September 30, 2017
Two blue-chip players in today’s global supply chain marketplace recently announced that they plan to introduce a “transformational” service designed to expedite ocean cargo shipping and mitigate supply chain risk.
Maersk, which has partnered with the Chinese e-commerce provider Alibaba, is now joining IBM in a widely celebrated effort to introduce blockchain technology to link supply chain managers, freight forwarders, other ocean carriers, ports and Customs authorities.
The blockchain solution based on the Hyperledger Fabric and built by IBM and Maersk is designed to help manage and track the paper trail of tens of millions of shipping containers across the world by digitizing the supply chain process from end-to-end to enhance transparency and the highly secure sharing of information among trading partners.
When adopted at-scale, the solution has the potential to save the industry billions of dollars, says Maersk.
“We expect this to not only reduce the cost of goods for consumers but also make global trade more accessible to a much larger number of players from both emerging and developed countries,” says Ibrahim Gokcen, Maersk’s chief digital officer.
In an interview, analysts noted that the Danish supercarrier is positioned to identify the best ocean lanes for the initial launch of this collaboration.
“Maersk will certainly know where the potential choke points are in the supply chain,” says Martha Bennett, Principal Analyst at Forrester Research, London, UK.
“The regulatory barriers will also have to be addressed,” she says. Just how soon this strategy will be implemented is “the $64 million dollar question,” says Bennett.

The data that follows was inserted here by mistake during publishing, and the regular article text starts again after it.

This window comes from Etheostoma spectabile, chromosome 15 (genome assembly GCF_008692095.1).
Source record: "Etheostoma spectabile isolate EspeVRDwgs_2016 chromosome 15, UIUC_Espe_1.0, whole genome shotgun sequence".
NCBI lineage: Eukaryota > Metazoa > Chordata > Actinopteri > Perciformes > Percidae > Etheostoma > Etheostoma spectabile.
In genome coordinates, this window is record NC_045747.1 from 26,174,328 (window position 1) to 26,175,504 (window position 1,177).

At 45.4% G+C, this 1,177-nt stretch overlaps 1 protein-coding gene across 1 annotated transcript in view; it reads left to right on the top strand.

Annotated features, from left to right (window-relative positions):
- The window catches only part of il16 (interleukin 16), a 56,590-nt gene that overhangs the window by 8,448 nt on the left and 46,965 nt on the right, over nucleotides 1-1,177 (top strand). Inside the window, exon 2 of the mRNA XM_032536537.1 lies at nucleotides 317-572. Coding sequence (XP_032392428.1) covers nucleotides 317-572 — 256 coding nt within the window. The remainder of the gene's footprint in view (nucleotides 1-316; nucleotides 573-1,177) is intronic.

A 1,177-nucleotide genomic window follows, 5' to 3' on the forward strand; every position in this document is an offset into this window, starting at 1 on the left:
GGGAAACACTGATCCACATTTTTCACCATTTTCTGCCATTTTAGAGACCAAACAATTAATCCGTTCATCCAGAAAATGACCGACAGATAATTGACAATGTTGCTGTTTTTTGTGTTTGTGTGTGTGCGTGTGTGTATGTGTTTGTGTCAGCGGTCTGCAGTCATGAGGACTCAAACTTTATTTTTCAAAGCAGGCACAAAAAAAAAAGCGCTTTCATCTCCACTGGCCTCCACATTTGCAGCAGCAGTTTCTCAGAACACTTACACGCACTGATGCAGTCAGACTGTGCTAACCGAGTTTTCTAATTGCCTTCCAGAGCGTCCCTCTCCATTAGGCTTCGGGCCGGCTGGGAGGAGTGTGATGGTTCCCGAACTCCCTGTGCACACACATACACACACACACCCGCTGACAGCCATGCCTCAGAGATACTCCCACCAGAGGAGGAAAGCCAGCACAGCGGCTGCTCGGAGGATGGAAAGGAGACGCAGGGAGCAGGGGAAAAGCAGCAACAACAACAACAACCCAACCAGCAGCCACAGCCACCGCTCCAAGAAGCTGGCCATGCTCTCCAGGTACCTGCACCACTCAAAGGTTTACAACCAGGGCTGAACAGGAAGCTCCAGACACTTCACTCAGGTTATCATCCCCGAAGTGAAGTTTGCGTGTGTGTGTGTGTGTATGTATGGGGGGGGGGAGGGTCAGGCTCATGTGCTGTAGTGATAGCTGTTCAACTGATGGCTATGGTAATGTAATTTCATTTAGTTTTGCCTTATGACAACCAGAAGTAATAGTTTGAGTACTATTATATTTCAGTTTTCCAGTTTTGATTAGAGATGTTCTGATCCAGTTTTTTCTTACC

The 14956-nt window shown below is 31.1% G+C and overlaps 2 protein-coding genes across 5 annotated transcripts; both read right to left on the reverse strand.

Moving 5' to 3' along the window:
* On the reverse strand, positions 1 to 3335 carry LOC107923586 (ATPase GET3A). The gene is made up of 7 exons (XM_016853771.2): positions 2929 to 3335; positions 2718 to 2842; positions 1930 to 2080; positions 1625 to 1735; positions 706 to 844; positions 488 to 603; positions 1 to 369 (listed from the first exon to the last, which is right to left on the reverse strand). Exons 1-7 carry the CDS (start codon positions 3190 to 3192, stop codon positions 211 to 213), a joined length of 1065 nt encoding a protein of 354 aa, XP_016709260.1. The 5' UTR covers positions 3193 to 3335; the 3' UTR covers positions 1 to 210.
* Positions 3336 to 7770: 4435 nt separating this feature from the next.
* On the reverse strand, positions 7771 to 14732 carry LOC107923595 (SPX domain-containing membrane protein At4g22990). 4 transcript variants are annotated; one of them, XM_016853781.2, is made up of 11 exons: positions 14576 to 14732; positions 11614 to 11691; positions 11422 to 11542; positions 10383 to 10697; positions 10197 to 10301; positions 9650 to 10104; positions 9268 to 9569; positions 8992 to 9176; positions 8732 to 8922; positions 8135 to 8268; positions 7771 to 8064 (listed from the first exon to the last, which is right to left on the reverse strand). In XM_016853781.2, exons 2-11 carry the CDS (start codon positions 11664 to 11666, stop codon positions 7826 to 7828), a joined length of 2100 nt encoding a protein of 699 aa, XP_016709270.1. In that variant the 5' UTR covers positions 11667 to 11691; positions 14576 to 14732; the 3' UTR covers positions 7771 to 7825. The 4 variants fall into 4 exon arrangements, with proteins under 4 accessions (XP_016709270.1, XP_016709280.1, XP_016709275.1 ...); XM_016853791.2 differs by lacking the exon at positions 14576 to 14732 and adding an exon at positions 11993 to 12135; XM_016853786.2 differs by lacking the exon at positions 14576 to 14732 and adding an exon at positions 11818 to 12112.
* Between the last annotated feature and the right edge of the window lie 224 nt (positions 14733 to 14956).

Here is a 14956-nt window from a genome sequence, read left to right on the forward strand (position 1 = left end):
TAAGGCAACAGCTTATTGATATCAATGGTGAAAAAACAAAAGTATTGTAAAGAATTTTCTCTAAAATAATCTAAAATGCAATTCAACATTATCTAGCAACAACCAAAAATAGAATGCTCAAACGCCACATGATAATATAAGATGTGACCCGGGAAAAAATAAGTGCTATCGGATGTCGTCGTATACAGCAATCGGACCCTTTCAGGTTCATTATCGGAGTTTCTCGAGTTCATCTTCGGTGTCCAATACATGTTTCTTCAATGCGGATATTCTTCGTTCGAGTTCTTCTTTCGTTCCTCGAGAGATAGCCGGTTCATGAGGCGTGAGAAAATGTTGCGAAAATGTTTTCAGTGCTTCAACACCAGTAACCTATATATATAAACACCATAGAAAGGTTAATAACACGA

There are other questions, she adds. “Then there’s the industry ‘buy-in’ to consider. How many other ocean carriers will want to join? Finally, there’s getting official approval.”
Closing the Deal
Bennett is optimistic about the deal, however, and feels that once the “solicitation for participation” has been made, real traction will move it forward.
Bridget van Kralingen, senior vice president, Industry Platforms, IBM, is even more bullish on the prospects.
She told Supply Chain Management Review that blockchain technology can potentially provide “massive savings” when used broadly across the ocean shipping industry “ecosystem.”
In a nutshell, this is how it works:
- Each participant in a supply chain ecosystem can view the progress of goods through the supply chain, understanding where an in-transit container is located. They can also see the status of Customs documents or view bills of lading and other data.
- Detailed visibility of the container’s progress through the supply chain is enhanced with the real-time exchange of original supply chain events and documents.
- No one party can modify, delete or even append any record without the consensus from others on the network.
- This level of transparency helps reduce fraud and errors, reduce the time products spend in the transit and shipping process, improve inventory management and ultimately reduce waste and cost.
The solution enables the real-time exchange of original supply chain events and documents through a digital infrastructure, or data pipeline, that connects the participants in a supply chain ecosystem.
“We are not terribly concerned about government regulators creating obstacles for its implementation,” says van Kralingen.
“They are not in the business of making money, after all. They just want to ensure that we are providing another layer of security and financial settlement.”